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Common Distortions that Contribute to Anxiety

anxiety tips

All humans experience anxiety. It keeps us safe, draws our attention to something important or unfamiliar and prepares us to handle different situations. It can also, however, interfere with our daily lives. Not all anxiety is a problem. It only becomes a problem when it is unmanageable or shows its head when we do not need it. This article outlines common cognitive distortions that contribute to unnecessary or heightened levels of anxiety.

1) I can’t handle this.

Can’t is a dangerous word. Everyone has things that they physically can or cannot do. However, if you find yourself using this word often it may have a negative effect on your confidence. “Can’t” can contribute to second guessing, thinking only of worst case scenarios, and causing us to back out of events and tasks that we are actually capable of managing. I’m not suggesting that every use of this word is unhealthy. But if you notice yourself thinking this in a patterned kind of way, it may be time to take a closer look at how this is effecting your level of anxiety.

2) Catastrophizing/Worst Case Scenarios

This thought pattern can show itself in many ways. At first, it may even be protective. It allows us to prepare and, momentarily, may even relieve our anxiety that comes from experiencing an unknown. The unfortunate and often unanticipated side effect of having this be our “go to” thought pattern is that it primes our minds and bodies to always expect the worst. Soon even an event we are looking forward to is riddled with possible catastrophies and as a result we may choose not to go. This thought process also leads to withdrawing from social events, work related tasks, and significant relationships.

3) I should/Others should

Having a general expectation of how a decent human being acts is normal. You may have core beliefs about interacting in relationships that hold you accountable. However, if you find yourself talking or thinking about what you should do or what others should do (mostly because you would do the same thing) you may be placing unrealistic demands. A client of mine in the past called this “shoulding yourself”. Expectations are different than demands. Expectations encourage and shape healthy behavior. Demands create rigidity and irritation if they are not met. “I should be a better mother. I should work out every day. I should be dependable. I should be in control of my emotions. I should not care what people think of me.” But what happens if you don’t do those things? Perhaps the reason you are overwhelmed is because of the amount of “shoulds” in your self talk. Creating goals is healthy. Creating demands creates unnecessary anxiety.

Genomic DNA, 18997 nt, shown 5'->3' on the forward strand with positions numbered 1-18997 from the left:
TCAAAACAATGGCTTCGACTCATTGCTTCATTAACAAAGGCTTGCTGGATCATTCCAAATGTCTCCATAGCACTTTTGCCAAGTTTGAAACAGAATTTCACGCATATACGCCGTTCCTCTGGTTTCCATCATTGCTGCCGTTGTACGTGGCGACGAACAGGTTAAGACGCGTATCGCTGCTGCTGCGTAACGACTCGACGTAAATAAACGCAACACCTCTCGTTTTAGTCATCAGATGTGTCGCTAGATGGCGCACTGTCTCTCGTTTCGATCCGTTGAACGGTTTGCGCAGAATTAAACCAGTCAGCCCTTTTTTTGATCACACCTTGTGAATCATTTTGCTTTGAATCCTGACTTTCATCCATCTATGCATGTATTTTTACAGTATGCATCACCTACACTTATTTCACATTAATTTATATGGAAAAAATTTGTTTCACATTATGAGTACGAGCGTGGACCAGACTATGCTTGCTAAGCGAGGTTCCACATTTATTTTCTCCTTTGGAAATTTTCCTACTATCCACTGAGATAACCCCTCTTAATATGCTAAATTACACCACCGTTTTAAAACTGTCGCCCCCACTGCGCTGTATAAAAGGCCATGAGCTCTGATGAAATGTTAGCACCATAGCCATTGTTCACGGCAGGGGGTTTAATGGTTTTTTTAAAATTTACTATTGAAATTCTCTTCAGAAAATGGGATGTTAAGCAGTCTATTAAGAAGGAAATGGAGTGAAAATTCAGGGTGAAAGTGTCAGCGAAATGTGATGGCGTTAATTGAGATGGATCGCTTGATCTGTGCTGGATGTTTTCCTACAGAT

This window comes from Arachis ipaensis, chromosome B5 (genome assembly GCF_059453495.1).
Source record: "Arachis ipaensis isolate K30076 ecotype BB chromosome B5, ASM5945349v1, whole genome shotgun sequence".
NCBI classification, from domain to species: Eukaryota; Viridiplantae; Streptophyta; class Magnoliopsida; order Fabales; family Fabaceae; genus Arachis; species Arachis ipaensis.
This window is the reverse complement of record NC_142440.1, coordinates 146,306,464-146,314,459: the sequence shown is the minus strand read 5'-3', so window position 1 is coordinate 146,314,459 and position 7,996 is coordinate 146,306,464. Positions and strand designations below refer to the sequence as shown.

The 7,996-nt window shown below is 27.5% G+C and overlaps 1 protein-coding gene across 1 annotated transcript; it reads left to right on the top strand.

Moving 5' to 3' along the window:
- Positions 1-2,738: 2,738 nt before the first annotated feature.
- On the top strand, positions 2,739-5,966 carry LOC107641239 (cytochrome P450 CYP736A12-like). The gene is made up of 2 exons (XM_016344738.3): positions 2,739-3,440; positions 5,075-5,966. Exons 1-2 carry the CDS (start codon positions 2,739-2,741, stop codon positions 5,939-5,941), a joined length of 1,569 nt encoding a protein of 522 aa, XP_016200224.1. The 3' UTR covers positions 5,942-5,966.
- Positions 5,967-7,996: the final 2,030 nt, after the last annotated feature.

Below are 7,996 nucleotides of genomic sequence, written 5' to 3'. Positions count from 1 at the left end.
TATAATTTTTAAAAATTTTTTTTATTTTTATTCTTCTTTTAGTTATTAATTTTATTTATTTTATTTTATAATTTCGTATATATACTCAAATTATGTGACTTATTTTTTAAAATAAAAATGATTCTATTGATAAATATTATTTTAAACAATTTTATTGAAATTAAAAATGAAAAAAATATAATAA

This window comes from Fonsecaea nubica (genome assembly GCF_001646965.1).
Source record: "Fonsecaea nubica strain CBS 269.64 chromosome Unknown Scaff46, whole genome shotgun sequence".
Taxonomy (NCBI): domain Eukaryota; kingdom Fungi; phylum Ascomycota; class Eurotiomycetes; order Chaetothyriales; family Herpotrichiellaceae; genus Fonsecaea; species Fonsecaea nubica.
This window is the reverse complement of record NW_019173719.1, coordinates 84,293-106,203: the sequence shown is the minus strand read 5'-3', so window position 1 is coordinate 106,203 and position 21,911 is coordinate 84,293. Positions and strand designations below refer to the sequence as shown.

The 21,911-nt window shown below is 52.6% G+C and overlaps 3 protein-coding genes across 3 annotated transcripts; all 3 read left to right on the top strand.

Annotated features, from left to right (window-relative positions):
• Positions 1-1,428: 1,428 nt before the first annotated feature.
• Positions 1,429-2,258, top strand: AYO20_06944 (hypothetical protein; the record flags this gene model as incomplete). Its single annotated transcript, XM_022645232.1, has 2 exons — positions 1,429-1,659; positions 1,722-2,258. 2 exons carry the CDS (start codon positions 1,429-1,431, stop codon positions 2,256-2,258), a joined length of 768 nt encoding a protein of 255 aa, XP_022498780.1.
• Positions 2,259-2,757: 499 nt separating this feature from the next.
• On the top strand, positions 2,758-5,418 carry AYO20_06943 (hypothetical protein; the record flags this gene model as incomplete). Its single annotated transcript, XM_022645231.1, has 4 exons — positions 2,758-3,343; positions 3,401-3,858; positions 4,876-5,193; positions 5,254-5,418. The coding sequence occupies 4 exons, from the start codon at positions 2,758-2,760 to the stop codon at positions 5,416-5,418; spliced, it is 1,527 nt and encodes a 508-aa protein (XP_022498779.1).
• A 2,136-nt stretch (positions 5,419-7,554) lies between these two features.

4) Overgeneralizing

This thought process sounds like “everything is always bad, nothing goes my way, everyone has an angle, nobody is trustworthy”. I’m not questioning whether or not you have had experiences that support these distortions. However, this is likely not serving you well. This thought process increases your anxiety unnecessarily and can lead to an avoidance of a situation that may well have turned out just fine. Can you see how thinking “Nobody is trustworthy” may prevent you from creating new relationships? Pay attention to how often you use the terms ‘always, never, everything, and everyone’.

 

Throughout this article the concept of avoidance appears frequently. The worst way to manage your anxiety is to avoid. You will continue to reinforce your distortions if you don’t gather evidence against them. It is hard not to believe “nobody is trustworthy” if you have not given someone a chance to be. When working with a client or your own anxiety consider working in your thought process to help support behavioral change. Your thoughts have as much power as you give them. Be careful what you think.

 

author: Caitlin de la Cruz, LCPC

Caitlin is a licensed clinical professional counselor at The Counseling and Diagnostic Center of Woodfield. She specializes in treating millennials and adults who struggle with issues related to self-esteem, relationships, depression, anxiety, and mood disorders.

(this article was originally published by author on LinkedIn)

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